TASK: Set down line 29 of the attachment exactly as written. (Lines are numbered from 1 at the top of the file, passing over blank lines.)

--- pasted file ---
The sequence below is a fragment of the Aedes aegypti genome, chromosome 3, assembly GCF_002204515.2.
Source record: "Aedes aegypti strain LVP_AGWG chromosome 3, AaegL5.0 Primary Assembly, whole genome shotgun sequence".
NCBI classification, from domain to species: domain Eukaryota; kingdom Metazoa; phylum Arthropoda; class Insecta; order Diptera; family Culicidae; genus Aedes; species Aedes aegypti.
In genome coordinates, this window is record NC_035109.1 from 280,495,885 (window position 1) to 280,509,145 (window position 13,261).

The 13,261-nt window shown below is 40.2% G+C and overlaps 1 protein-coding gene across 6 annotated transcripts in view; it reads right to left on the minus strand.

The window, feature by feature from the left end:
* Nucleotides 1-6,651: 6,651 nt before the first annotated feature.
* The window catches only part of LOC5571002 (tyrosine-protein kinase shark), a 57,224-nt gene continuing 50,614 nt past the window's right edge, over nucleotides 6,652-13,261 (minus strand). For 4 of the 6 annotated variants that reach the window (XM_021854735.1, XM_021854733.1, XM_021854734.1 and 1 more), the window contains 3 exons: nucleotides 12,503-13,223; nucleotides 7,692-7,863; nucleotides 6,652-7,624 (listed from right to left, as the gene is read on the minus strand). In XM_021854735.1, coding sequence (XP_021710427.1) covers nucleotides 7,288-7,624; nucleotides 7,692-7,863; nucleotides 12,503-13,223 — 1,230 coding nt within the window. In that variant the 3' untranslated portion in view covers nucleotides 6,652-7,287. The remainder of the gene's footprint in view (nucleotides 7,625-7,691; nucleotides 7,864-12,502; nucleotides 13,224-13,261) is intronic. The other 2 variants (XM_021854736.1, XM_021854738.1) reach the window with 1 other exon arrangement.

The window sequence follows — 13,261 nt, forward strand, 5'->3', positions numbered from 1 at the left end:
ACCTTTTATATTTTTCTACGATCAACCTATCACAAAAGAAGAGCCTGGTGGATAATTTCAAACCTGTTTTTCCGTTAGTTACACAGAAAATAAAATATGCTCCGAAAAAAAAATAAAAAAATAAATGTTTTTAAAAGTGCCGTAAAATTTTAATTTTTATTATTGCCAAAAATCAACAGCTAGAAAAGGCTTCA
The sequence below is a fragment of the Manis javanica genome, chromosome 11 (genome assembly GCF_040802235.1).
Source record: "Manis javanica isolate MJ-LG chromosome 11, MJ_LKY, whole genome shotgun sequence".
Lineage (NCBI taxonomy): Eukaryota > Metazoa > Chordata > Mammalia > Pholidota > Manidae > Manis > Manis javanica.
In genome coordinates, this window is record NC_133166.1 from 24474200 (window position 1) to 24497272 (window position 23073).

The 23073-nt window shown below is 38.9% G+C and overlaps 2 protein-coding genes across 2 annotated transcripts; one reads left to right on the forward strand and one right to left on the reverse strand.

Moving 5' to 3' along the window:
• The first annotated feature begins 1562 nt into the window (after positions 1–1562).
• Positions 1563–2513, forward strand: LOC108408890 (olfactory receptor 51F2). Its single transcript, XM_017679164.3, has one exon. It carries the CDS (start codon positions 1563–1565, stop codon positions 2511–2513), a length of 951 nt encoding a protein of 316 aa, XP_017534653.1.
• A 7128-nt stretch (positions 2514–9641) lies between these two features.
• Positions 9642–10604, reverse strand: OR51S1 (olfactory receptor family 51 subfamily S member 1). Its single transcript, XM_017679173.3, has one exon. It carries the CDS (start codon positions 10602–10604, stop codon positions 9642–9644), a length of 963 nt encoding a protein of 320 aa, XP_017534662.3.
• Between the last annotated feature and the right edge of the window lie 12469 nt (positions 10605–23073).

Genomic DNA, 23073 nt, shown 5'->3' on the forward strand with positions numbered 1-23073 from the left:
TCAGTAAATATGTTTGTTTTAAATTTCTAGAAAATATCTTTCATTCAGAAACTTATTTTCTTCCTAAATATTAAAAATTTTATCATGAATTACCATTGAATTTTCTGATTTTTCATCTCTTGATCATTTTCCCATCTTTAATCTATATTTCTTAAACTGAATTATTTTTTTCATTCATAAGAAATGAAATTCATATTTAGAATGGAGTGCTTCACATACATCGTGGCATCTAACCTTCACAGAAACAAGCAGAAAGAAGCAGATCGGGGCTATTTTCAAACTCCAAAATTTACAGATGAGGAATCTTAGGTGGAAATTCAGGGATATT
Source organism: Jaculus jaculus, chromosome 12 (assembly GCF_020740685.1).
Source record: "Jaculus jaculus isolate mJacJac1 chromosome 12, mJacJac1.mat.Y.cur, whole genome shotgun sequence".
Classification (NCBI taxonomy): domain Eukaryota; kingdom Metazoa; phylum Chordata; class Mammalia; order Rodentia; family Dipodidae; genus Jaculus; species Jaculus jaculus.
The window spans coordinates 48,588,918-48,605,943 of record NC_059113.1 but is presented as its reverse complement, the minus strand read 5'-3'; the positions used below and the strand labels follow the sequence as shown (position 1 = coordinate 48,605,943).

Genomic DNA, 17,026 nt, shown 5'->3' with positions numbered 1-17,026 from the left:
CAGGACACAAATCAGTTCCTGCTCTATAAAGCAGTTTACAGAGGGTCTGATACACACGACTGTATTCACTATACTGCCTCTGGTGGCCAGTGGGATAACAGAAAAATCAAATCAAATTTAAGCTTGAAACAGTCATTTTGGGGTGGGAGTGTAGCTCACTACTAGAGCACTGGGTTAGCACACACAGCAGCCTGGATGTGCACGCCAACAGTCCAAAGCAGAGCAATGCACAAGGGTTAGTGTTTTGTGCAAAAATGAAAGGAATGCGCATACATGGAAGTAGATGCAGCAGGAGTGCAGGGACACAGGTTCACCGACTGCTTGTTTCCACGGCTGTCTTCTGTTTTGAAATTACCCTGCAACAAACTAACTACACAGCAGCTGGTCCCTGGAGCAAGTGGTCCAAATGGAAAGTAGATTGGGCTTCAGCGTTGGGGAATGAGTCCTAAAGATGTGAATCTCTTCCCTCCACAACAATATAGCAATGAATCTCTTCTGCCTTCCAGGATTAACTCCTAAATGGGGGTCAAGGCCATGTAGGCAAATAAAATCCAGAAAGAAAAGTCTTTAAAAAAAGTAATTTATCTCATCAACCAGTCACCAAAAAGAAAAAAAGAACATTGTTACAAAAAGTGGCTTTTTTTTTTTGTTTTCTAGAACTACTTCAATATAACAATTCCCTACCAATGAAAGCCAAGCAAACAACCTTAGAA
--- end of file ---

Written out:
CAGGACACAAATCAGTTCCTGCTCTATAAAGCAGTTTACAGAGGGTCTGATACACACGACTGTATTCACTATACTGCCTCTGGTGGCCAGTGGGATAACAGAAAAATCAAATCAAATTTAAGCTTGAAACAGTCATTTTGGGGTGGGAGTGTAGCTCACTACTAGAGCACTGGGTTAGCACACACAGCAGCCTGGATGTGCACGCCAACAGTCCAAAGCAGAGCAATGCACAAGGGTTAGTGTTTTGTGCAAAAATGAAAGGAATGCGCATACATGGAAGTAGATGCAGCAGGAGTGCAGGGACACAGGTTCACCGACTGCTTGTTTCCACGGCTGTCTTCTGTTTTGAAATTACCCTGCAACAAACTAACTACACAGCAGCTGGTCCCTGGAGCAAGTGGTCCAAATGGAAAGTAGATTGGGCTTCAGCGTTGGGGAATGAGTCCTAAAGATGTGAATCTCTTCCCTCCACAACAATATAGCAATGAATCTCTTCTGCCTTCCAGGATTAACTCCTAAATGGGGGTCAAGGCCATGTAGGCAAATAAAATCCAGAAAGAAAAGTCTTTAAAAAAAGTAATTTATCTCATCAACCAGTCACCAAAAAGAAAAAAAGAACATTGTTACAAAAAGTGGCTTTTTTTTTTTGTTTTCTAGAACTACTTCAATATAACAATTCCCTACCAATGAAAGCCAAGCAAACAACCTTAGAA